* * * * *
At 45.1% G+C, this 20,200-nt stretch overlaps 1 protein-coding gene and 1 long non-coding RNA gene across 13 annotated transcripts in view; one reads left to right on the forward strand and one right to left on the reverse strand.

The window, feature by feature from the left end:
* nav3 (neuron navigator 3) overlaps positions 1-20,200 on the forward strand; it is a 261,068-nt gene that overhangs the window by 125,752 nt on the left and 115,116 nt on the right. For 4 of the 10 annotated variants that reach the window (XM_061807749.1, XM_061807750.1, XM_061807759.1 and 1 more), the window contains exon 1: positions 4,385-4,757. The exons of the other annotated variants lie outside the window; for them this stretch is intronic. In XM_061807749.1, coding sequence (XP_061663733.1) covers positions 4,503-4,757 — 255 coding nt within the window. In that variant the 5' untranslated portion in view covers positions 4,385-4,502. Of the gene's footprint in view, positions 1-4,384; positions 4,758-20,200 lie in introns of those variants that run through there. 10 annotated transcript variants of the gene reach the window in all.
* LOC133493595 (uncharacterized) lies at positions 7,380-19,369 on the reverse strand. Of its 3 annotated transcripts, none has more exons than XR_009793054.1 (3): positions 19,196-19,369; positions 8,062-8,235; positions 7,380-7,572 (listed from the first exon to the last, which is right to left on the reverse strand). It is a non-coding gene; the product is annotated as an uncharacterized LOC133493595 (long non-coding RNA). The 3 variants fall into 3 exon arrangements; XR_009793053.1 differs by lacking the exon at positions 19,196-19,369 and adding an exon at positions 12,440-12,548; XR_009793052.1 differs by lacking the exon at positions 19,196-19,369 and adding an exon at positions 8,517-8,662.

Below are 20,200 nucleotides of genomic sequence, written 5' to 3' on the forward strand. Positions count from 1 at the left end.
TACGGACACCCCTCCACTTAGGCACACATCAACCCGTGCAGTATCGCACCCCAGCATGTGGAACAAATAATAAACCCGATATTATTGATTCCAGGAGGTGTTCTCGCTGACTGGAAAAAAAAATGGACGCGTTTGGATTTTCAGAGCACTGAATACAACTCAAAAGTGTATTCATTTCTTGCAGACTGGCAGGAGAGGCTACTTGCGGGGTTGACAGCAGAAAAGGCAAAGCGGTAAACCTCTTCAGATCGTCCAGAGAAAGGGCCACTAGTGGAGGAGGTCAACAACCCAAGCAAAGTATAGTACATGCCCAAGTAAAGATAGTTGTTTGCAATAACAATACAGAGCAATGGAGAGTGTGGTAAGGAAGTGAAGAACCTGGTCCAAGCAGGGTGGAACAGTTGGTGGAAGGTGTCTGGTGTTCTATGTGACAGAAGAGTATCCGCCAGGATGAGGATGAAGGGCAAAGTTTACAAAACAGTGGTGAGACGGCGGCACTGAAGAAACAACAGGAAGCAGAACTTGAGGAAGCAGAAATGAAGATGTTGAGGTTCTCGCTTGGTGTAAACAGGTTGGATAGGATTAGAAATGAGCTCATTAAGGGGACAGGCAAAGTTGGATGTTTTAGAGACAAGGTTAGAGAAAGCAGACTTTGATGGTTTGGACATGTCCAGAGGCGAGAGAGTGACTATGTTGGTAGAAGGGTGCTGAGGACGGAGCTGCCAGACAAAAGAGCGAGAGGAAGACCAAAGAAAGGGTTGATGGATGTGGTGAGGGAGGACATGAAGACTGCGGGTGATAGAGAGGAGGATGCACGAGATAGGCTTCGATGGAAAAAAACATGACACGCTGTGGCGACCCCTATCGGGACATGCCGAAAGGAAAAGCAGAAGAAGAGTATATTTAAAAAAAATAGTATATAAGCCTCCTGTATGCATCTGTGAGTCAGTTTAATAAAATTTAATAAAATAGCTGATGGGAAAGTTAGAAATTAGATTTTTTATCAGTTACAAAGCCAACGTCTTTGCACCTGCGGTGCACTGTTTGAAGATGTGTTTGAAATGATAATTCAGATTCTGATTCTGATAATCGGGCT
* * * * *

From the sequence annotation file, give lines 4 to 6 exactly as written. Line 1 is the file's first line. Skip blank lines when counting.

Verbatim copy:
* LOC133493595 (uncharacterized) lies at positions 7,380-19,369 on the reverse strand. Of its 3 annotated transcripts, none has more exons than XR_009793054.1 (3): positions 19,196-19,369; positions 8,062-8,235; positions 7,380-7,572 (listed from the first exon to the last, which is right to left on the reverse strand). It is a non-coding gene; the product is annotated as an uncharacterized LOC133493595 (long non-coding RNA). The 3 variants fall into 3 exon arrangements; XR_009793053.1 differs by lacking the exon at positions 19,196-19,369 and adding an exon at positions 12,440-12,548; XR_009793052.1 differs by lacking the exon at positions 19,196-19,369 and adding an exon at positions 8,517-8,662.

Below are 20,200 nucleotides of genomic sequence, written 5' to 3' on the forward strand. Positions count from 1 at the left end.
TACGGACACCCCTCCACTTAGGCACACATCAACCCGTGCAGTATCGCACCCCAGCATGTGGAACAAATAATAAACCCGATATTATTGATTCCAGGAGGTGTTCTCGCTGACTGGAAAAAAAAATGGACGCGTTTGGATTTTCAGAGCACTGAATACAACTCAAAAGTGTATTCATTTCTTGCAGACTGGCAGGAGAGGCTACTTGCGGGGTTGACAGCAGAAAAGGCAAAGCGGTAAACCTCTTCAGATCGTCCAGAGAAAGGGCCACTAGTGGAGGAGGTCAACAACCCAAGCAAAGTATAGTACATGCCCAAGTAAAGATAGTTGTTTGCAATAACAATACAGAGCAATGGAGAGTGTGGTAAGGAAGTGAAGAACCTGGTCCAAGCAGGGTGGAACAGTTGGTGGAAGGTGTCTGGTGTTCTATGTGACAGAAGAGTATCCGCCAGGATGAGGATGAAGGGCAAAGTTTACAAAACAGTGGTGAGACGGCGGCACTGAAGAAACAACAGGAAGCAGAACTTGAGGAAGCAGAAATGAAGATGTTGAGGTTCTCGCTTGGTGTAAACAGGTTGGATAGGATTAGAAATGAGCTCATTAAGGGGACAGGCAAAGTTGGATGTTTTAGAGACAAGGTTAGAGAAAGCAGACTTTGATGGTTTGGACATGTCCAGAGGCGAGAGAGTGACTATGTTGGTAGAAGGGTGCTGAGGACGGAGCTGCCAGACAAAAGAGCGAGAGGAAGACCAAAGAAAGGGTTGATGGATGTGGTGAGGGAGGACATGAAGACTGCGGGTGATAGAGAGGAGGATGCACGAGATAGGCTTCGATGGAAAAAAACATGACACGCTGTGGCGACCCCTATCGGGACATGCCGAAAGGAAAAGCAGAAGAAGAGTATATTTAAAAAAAATAGTATATAAGCCTCCTGTATGCATCTGTGAGTCAGTTTAATAAAATTTAATAAAATAGCTGATGGGAAAGTTAGAAATTAGATTTTTTATCAGTTACAAAGCCAACGTCTTTGCACCTGCGGTGCACTGTTTGAAGATGTGTTTGAAATGATAATTCAGATTCTGATTCTGATAATCGGGCT